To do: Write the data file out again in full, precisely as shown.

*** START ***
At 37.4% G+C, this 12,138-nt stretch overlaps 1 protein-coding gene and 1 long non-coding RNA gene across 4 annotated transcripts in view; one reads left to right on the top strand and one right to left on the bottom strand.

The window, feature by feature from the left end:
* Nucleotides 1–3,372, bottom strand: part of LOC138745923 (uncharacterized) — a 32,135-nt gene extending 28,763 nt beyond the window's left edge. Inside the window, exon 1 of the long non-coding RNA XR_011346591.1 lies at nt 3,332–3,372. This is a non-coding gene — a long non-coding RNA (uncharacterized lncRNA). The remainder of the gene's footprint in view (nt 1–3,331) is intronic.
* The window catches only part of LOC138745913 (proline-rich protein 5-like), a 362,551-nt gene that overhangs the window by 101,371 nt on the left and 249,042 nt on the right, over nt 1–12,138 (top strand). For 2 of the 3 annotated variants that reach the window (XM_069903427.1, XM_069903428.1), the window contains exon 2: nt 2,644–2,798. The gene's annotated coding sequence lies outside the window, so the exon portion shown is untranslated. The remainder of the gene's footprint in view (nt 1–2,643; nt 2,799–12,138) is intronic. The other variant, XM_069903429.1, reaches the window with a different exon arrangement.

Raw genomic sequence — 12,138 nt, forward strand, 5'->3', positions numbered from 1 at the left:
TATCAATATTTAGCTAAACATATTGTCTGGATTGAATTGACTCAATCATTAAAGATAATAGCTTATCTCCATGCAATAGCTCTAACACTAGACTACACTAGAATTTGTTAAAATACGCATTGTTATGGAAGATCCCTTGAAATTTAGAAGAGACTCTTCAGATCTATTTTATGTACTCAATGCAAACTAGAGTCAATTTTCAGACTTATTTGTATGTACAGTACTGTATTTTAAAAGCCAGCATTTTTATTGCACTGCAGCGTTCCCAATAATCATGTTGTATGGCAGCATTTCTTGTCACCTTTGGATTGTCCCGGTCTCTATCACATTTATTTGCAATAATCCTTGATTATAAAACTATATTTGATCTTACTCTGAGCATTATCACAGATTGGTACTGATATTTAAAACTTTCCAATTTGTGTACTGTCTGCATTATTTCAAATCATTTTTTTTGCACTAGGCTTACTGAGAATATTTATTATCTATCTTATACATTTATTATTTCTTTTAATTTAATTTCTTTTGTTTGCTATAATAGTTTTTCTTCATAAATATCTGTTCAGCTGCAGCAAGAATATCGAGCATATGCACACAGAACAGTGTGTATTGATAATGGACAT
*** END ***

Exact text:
At 37.4% G+C, this 12,138-nt stretch overlaps 1 protein-coding gene and 1 long non-coding RNA gene across 4 annotated transcripts in view; one reads left to right on the top strand and one right to left on the bottom strand.

The window, feature by feature from the left end:
* Nucleotides 1–3,372, bottom strand: part of LOC138745923 (uncharacterized) — a 32,135-nt gene extending 28,763 nt beyond the window's left edge. Inside the window, exon 1 of the long non-coding RNA XR_011346591.1 lies at nt 3,332–3,372. This is a non-coding gene — a long non-coding RNA (uncharacterized lncRNA). The remainder of the gene's footprint in view (nt 1–3,331) is intronic.
* The window catches only part of LOC138745913 (proline-rich protein 5-like), a 362,551-nt gene that overhangs the window by 101,371 nt on the left and 249,042 nt on the right, over nt 1–12,138 (top strand). For 2 of the 3 annotated variants that reach the window (XM_069903427.1, XM_069903428.1), the window contains exon 2: nt 2,644–2,798. The gene's annotated coding sequence lies outside the window, so the exon portion shown is untranslated. The remainder of the gene's footprint in view (nt 1–2,643; nt 2,799–12,138) is intronic. The other variant, XM_069903429.1, reaches the window with a different exon arrangement.

Raw genomic sequence — 12,138 nt, forward strand, 5'->3', positions numbered from 1 at the left:
TATCAATATTTAGCTAAACATATTGTCTGGATTGAATTGACTCAATCATTAAAGATAATAGCTTATCTCCATGCAATAGCTCTAACACTAGACTACACTAGAATTTGTTAAAATACGCATTGTTATGGAAGATCCCTTGAAATTTAGAAGAGACTCTTCAGATCTATTTTATGTACTCAATGCAAACTAGAGTCAATTTTCAGACTTATTTGTATGTACAGTACTGTATTTTAAAAGCCAGCATTTTTATTGCACTGCAGCGTTCCCAATAATCATGTTGTATGGCAGCATTTCTTGTCACCTTTGGATTGTCCCGGTCTCTATCACATTTATTTGCAATAATCCTTGATTATAAAACTATATTTGATCTTACTCTGAGCATTATCACAGATTGGTACTGATATTTAAAACTTTCCAATTTGTGTACTGTCTGCATTATTTCAAATCATTTTTTTTGCACTAGGCTTACTGAGAATATTTATTATCTATCTTATACATTTATTATTTCTTTTAATTTAATTTCTTTTGTTTGCTATAATAGTTTTTCTTCATAAATATCTGTTCAGCTGCAGCAAGAATATCGAGCATATGCACACAGAACAGTGTGTATTGATAATGGACAT